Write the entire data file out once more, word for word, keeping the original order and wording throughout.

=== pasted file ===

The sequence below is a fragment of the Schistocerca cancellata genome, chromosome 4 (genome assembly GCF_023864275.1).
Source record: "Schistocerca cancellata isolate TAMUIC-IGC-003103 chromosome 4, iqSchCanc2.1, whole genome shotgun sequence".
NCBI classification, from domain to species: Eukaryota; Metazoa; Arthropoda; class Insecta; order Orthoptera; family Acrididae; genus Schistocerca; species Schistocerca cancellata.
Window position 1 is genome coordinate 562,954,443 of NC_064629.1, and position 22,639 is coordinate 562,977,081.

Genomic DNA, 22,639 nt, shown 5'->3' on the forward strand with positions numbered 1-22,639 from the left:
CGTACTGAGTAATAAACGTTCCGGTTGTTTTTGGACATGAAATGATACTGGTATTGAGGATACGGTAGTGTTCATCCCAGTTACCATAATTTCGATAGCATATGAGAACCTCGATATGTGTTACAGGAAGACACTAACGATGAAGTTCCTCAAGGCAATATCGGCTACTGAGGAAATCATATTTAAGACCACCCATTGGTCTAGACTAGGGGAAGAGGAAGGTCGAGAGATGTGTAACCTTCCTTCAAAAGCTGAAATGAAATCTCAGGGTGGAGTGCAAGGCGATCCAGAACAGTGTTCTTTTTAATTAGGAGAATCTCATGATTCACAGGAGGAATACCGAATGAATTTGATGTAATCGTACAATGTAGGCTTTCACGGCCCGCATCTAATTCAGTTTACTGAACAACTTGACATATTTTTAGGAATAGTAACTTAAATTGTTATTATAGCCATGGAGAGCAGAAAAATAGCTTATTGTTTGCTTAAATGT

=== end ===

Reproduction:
The sequence below is a fragment of the Schistocerca cancellata genome, chromosome 4 (genome assembly GCF_023864275.1).
Source record: "Schistocerca cancellata isolate TAMUIC-IGC-003103 chromosome 4, iqSchCanc2.1, whole genome shotgun sequence".
NCBI classification, from domain to species: Eukaryota; Metazoa; Arthropoda; class Insecta; order Orthoptera; family Acrididae; genus Schistocerca; species Schistocerca cancellata.
Window position 1 is genome coordinate 562,954,443 of NC_064629.1, and position 22,639 is coordinate 562,977,081.

Genomic DNA, 22,639 nt, shown 5'->3' on the forward strand with positions numbered 1-22,639 from the left:
CGTACTGAGTAATAAACGTTCCGGTTGTTTTTGGACATGAAATGATACTGGTATTGAGGATACGGTAGTGTTCATCCCAGTTACCATAATTTCGATAGCATATGAGAACCTCGATATGTGTTACAGGAAGACACTAACGATGAAGTTCCTCAAGGCAATATCGGCTACTGAGGAAATCATATTTAAGACCACCCATTGGTCTAGACTAGGGGAAGAGGAAGGTCGAGAGATGTGTAACCTTCCTTCAAAAGCTGAAATGAAATCTCAGGGTGGAGTGCAAGGCGATCCAGAACAGTGTTCTTTTTAATTAGGAGAATCTCATGATTCACAGGAGGAATACCGAATGAATTTGATGTAATCGTACAATGTAGGCTTTCACGGCCCGCATCTAATTCAGTTTACTGAACAACTTGACATATTTTTAGGAATAGTAACTTAAATTGTTATTATAGCCATGGAGAGCAGAAAAATAGCTTATTGTTTGCTTAAATGT